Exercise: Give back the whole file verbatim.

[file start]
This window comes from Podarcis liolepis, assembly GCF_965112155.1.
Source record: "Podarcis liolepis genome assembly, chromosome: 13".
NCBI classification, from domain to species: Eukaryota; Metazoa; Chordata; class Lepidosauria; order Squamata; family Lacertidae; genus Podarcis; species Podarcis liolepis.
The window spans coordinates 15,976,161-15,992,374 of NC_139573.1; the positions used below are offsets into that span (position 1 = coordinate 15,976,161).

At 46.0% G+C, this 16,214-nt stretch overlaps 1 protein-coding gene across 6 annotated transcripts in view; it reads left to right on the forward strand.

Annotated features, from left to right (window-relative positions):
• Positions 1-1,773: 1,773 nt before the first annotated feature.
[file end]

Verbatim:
This window comes from Podarcis liolepis, assembly GCF_965112155.1.
Source record: "Podarcis liolepis genome assembly, chromosome: 13".
NCBI classification, from domain to species: Eukaryota; Metazoa; Chordata; class Lepidosauria; order Squamata; family Lacertidae; genus Podarcis; species Podarcis liolepis.
The window spans coordinates 15,976,161-15,992,374 of NC_139573.1; the positions used below are offsets into that span (position 1 = coordinate 15,976,161).

At 46.0% G+C, this 16,214-nt stretch overlaps 1 protein-coding gene across 6 annotated transcripts in view; it reads left to right on the forward strand.

Annotated features, from left to right (window-relative positions):
• Positions 1-1,773: 1,773 nt before the first annotated feature.